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11641
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location New York, New York
age 56
visits member for 2 years, 11 months
seen 5 hours ago

I play a number of board and card games with varying degrees of skill, but using "algorithms" to avoid the most obvious mistakes. Depending on the game, if you can beat me, you are probably not a beginner, and perhaps a pretty good player.


Mar
29
asked When might a Standard American bidder “bend” the five card major rule?
Mar
28
awarded  Popular Question
Mar
24
revised Game Balance Axis and Allies WWI
added 96 characters in body
Mar
24
answered Game Balance Axis and Allies WWI
Mar
24
revised response with 4 cards in major and long (6+) minor
added 75 characters in body
Mar
24
answered response with 4 cards in major and long (6+) minor
Mar
20
revised In Bridge, What is the Merit of Taking a “Double” Finesse?
deleted 6 characters in body; edited title
Feb
15
asked In bridge, does it make sense to “shade” one's bidding standards with a part score?
Feb
11
comment What is the “pause” rule for dummy play in tournament bridge?
@TimLymington: Related but not quite a dupe. This question was about what pauses were MANDATED by tournaments. (I think it's 5-10 seconds.) The other question was, can I ask for a time out, "outside" the "system."
Feb
10
comment In bridge, should you be more careful with takeout doubles over one spade?
The problem is that if you give the same hand to my LHO, I'm down three (at the two level). Doubled, that's more than the value of most games, unless I'm non-vulnerable against vulnerable. Which is why I would make a takeout double in that situation and not otherwise.
Feb
9
awarded  Popular Question
Feb
8
accepted What are good reasons to lead dummy's first bid suit?
Feb
8
revised In bridge, should you be more careful with takeout doubles over one spade?
Added explanatory paragraph
Feb
8
revised In bridge, should you be more careful with takeout doubles over one spade?
Added explanatory paragraph
Feb
7
comment In bridge, should you be more careful with takeout doubles over one spade?
amalloy: With the takeout double example I described, I expect partner to make five tricks if he has "nothing." So I am "borrowing" two tricks for take out at the one level. But I am "borrowing" THREE tricks for take out at the two level (over one spade). I'm willing to borrow two tricks but not three (as in your 2NT example), which is why I am unwilling to make a takeout double when vulnerable. (-800 points is more than the game that the opponents will make if partner has nothing, -500 is OK.)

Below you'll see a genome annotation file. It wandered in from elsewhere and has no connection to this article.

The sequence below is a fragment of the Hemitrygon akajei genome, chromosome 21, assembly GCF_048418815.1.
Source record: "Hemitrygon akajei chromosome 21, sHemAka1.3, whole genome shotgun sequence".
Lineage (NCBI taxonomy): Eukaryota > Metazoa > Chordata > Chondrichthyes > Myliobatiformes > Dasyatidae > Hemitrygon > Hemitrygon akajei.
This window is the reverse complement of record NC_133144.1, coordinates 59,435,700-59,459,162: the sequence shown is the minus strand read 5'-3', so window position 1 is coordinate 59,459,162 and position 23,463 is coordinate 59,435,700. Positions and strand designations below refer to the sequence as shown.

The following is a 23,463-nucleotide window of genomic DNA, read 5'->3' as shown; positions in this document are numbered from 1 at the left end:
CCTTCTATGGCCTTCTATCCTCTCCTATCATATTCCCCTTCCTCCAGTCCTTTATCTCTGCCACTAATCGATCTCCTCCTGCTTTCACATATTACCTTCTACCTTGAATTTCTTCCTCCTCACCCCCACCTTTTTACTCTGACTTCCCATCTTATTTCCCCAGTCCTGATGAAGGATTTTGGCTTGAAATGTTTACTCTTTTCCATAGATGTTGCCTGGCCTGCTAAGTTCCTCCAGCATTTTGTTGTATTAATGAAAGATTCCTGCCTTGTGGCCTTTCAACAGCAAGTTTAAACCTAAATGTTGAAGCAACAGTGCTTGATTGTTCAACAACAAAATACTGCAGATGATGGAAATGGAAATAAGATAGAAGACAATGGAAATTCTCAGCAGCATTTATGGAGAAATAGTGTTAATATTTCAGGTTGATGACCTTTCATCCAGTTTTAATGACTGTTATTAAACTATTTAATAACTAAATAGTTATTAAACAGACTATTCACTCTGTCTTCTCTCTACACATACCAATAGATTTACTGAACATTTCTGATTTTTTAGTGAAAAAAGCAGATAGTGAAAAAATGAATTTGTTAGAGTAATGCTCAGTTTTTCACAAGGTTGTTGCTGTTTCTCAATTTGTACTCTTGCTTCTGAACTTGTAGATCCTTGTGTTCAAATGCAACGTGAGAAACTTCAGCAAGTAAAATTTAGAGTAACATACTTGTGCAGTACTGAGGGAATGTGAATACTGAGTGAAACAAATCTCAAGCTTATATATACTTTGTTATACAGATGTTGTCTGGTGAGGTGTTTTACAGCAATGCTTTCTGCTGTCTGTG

Feb
7
asked What is the “pause” rule for dummy play in tournament bridge?
Feb
7
comment In bridge, should you be more careful with takeout doubles over one spade?
What you said is true, because "all finesses are wrong." When "stress-testing" my hand for "nothing" in partner, I do not make that assumption, and that's why I evaluate my hand at "six" tricks. Give my partner six points, say Kxx QJx xxx xxxx and your lie of cards, and we'd still go down (by 1-2), even if we had 27 hcps between us. My evaluations, six tricks with "nothing," nine if partner has six hcps, assume a "reasonable "lie" of cards.
Feb
7
comment Does Monopoly involve skill to a considerable degree?
@John: That's why a skillful but unlucky player can beat a lucky player that doesn't understand things.
Feb
7
comment Does Monopoly involve skill to a considerable degree?
@corsiKa: If "that is not a bluff, that is a lie," then Monopoly is NOT a game of perfect information, because the recipient can't tell the difference.
Feb
7
comment In bridge, should you be more careful with takeout doubles over one spade?
You can make six tricks in 2NT with your hand (not four), and your opponents probably don't have enough to double, (unless one opponent has almost all the outstanding values). If partner has six points, he will be good for two tricks in his hand, plus a third from "synergy" (e.g. a finesse into your hand) for a total of nine. When you bid one spade, you have 4.5-5 tricks if partner has "nothing." So, in effect, you are "borrowing" 2 to 2.5 tricks for all your opening bids.